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Phillip L. Brown v. Mike Mcdonald

May 2, 2012

PHILLIP L. BROWN, PETITIONER,
v.
MIKE MCDONALD, RESPONDENT.



FINDINGS AND RECOMMENDATIONS

Petitioner is a state prisoner proceeding pro se with a petition for a writ of habeas corpus pursuant to 28 U.S.C. § 2254. Before the court is respondent's motion to dismiss this action on the grounds that the federal habeas petition was filed beyond the governing one-year statute of limitations. Petitioner has filed an opposition to the motion, respondent has filed a reply, and petitioner has filed an unauthorized response to the reply.*fn1

BACKGROUND

Petitioner challenges a 2007 judgment of conviction entered against him in the Sacramento County Superior Court on two counts of rape by means of force (Cal. Penal Code § 261(A)(2)), assault with a deadly weapon (Cal. Penal Code § 245(A)(1)), two counts of failure to register as a sex offender (Cal. Penal Code § 290(G)(2)), assault with intent to rape (Cal. Penal Code § 220), false imprisonment (Cal. Penal Code § 236), and vandalism (Cal. Penal Code § 594(A). (Resp't's Lod. Doc. No. 1.) The jury also found the various sentencing enhancement allegations to be true. (Id.) Petitioner was sentenced to a determinate state prison term of fifty-five years and four months. (Id.)

Petitioner appealed from his judgment of conviction to the California Court of Appeal for the Third Appellate District. On June 26, 2008, the state appellate court modified the judgment by striking one of the three prior prison term enhancements which reduced petitioner's sentence to fifty-four years and four months in state prison, and ordered the Sacramento County Superior Court to amend the abstract of judgment accordingly. (Resp't's Lod. Doc. No. 2.) In all other respect the judgment of conviction was affirmed. Petitioner then filed a petition for review in the California Supreme Court, which was denied on September 10, 2008. (Resp't's Lod. Doc. 3-4.)

Petitioner filed two post-conviction collateral challenges in the California courts.*fn2

First, on March 3, 2008, petitioner filed a petition for a writ of habeas corpus in the Sacramento County Superior Court. (Resp't's Lod. Doc. 5.) On April 18, 2008, that petition was dismissed upon petitioner's request. (Resp't's Lod. Doc. 6.) Next, on December 26, 2010, petitioner filed a petition for a writ of habeas corpus with the California Supreme Court. (Resp't's Lod. Doc. 7.) On June 15, 2011, the California Supreme Court denied that petition, citing the decisions in In re Waltreus, 62 Cal.2d 218, 225 (1965) and In re Swain, 34 Cal.2d 300 (1949). (Resp't's Lod. Doc. 8.)

On June 30, 2010, petitioner signed his federal habeas petition and it was filed by this court on July 6, 2010. (Doc. No. 1.) On August 12, 2010, petitioner filed an amended petition which is the operative petition in this action. (Doc. No. 9.)

PARTIES' ARGUMENTS

I. Respondent's Motion to Dismiss

Respondent asserts that the statute of limitations for the filing of a federal habeas petition in this case began to run on December 10, 2008, when petitioner's judgment of conviction became final and the time to file a petition for writ of certiorari with the U.S. Supreme Court expired. (Doc. No. 20 at 3.) Respondent argues that petitioner is not entitled to statutory tolling of that limitations period based upon the filing of his first state habeas petition filed on March 3, 2008 and voluntarily dismissed by petitioner on April 18, 2008, since that petition was pending during a period when petitioner's judgment of conviction was not yet final and the statute of limitations had not yet begun to run. (Id.) As for petitioner's second state petition filed on December 26, 2010 with the California Supreme Court, respondent argues that the statute of limitations for the filing of a federal petition had already expired by the time that petition was filed and that it cannot serve to toll the already expired statute of limitations. (Id. at 4.)*fn3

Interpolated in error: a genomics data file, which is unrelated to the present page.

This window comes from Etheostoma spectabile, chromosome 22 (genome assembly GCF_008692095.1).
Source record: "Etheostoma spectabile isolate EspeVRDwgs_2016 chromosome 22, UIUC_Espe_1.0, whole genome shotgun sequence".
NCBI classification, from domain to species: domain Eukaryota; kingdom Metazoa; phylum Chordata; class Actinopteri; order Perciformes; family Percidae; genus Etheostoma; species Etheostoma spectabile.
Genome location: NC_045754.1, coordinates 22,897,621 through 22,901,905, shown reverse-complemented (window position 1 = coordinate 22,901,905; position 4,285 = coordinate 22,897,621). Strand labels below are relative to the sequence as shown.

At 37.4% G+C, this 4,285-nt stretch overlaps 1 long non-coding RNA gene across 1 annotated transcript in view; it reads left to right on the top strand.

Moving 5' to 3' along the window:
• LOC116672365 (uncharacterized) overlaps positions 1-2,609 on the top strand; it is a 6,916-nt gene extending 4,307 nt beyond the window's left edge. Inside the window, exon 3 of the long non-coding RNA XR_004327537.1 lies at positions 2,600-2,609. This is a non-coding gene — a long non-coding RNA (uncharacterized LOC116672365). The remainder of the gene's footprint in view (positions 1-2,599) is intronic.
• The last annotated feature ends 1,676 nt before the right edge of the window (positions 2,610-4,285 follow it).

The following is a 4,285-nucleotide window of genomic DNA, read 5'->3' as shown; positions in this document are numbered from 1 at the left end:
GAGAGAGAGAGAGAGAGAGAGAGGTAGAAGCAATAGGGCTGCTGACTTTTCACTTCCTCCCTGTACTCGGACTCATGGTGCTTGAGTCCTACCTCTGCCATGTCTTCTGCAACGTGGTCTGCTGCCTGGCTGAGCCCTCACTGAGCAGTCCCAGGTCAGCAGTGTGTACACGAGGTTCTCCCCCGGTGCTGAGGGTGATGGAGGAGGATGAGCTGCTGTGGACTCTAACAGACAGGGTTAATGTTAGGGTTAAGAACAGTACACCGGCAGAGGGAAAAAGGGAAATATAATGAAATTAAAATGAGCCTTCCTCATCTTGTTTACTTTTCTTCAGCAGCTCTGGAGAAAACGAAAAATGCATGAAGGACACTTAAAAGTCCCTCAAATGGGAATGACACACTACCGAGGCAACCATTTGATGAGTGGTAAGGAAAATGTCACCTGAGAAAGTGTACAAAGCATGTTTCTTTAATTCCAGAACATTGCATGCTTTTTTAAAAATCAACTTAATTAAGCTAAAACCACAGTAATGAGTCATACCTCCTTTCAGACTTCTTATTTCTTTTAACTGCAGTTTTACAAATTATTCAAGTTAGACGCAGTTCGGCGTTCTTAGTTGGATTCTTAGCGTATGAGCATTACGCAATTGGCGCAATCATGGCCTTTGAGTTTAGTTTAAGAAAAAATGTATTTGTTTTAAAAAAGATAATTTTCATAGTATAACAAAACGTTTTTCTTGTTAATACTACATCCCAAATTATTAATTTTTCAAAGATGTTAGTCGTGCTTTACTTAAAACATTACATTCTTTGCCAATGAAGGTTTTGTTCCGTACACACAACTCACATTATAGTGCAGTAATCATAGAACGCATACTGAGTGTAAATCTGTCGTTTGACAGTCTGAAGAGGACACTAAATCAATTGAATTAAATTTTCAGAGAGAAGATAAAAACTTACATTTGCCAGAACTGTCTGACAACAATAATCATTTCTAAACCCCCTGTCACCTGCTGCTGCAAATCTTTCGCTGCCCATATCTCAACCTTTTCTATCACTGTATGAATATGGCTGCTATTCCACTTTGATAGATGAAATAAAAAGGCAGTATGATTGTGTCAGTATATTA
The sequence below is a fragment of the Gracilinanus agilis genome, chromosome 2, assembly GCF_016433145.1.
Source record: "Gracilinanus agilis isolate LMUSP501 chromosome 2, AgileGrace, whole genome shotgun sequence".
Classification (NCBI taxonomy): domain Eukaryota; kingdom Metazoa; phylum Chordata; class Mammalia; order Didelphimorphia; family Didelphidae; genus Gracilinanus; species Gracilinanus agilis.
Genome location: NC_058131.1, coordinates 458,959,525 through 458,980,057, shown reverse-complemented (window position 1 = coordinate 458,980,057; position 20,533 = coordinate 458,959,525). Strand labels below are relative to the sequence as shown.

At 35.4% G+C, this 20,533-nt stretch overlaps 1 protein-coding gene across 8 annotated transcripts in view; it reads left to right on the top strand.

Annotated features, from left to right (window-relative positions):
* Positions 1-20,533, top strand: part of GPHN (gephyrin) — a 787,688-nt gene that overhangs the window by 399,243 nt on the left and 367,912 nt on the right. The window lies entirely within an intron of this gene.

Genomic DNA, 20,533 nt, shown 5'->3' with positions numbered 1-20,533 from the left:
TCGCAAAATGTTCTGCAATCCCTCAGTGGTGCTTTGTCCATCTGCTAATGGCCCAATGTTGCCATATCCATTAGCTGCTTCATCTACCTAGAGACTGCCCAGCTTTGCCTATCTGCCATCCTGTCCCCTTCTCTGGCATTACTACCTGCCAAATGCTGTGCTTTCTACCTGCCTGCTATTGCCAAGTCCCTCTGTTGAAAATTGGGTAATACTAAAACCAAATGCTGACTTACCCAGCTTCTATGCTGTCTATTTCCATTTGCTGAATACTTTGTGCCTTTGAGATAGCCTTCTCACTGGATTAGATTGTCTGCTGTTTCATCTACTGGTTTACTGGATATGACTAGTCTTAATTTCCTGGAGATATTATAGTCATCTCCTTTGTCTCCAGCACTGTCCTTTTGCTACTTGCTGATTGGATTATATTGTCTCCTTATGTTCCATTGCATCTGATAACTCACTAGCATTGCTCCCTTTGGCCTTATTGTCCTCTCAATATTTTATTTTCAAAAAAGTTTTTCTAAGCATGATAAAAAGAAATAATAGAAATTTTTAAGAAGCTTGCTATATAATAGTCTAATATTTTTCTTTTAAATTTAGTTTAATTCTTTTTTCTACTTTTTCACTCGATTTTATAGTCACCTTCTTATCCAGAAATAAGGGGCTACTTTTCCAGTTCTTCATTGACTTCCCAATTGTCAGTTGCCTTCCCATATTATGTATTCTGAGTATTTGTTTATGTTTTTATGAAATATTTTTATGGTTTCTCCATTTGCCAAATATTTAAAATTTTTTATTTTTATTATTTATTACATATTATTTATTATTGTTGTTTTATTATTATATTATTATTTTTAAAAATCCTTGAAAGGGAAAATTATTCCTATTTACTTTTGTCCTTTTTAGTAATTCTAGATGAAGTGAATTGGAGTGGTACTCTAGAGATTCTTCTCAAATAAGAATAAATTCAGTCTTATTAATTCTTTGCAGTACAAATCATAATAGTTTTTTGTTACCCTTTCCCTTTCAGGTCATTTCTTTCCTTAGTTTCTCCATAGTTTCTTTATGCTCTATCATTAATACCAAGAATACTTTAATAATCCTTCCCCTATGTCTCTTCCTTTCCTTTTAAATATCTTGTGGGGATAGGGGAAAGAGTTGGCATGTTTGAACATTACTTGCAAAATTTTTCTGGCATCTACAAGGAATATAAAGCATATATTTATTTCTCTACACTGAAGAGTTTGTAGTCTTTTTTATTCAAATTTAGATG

According to respondent, the statute of limitations commenced on December 10, 2008 and expired on December 9, 2009. (Id. at 5.) Petitioner did not file his federal habeas petition until June 30, 2010, over six months after the statute of limitations for doing so expired. (Id.) Since petitioner's second state habeas petition was filed with the California Supreme Court after the statute of limitations for the filing of a federal petition had expired, it does not serve to extend the statute of limitations period. (Id.) Therefore, respondent argues, the federal habeas petition before the court was untimely filed and must be dismissed. (Id.)

II. Petitioner's Opposition

Petitioner acknowledges that he was informed by his appellate counsel in state court that he had one year to challenge his sentence and that the California Supreme Court denied his petition for review on September 10, 2008. (Doc. No. 26 at 2.) Petitioner contends that he attempted to conduct legal research but that High Desert State Prison (HDSP), where he was incarcerated, was on lockdown for over 500 days from October 23, 2008 through May 18, 2011. (Id.) Petitioner has provided a list of dates when that facility was on lockdown status. (Id. at 6-7.) Petitioner asserts that during these lockdowns he had limited access to the prison law library and was unable to conduct legal research and "to obtain the proper forms in order to respond." (Id. at 2.) Petitioner also contends that the law library at HDSP is inadequate even during normal program time, that it has only two computers and that only two to four hours per month are provided for general legal use, which for a one-year ...


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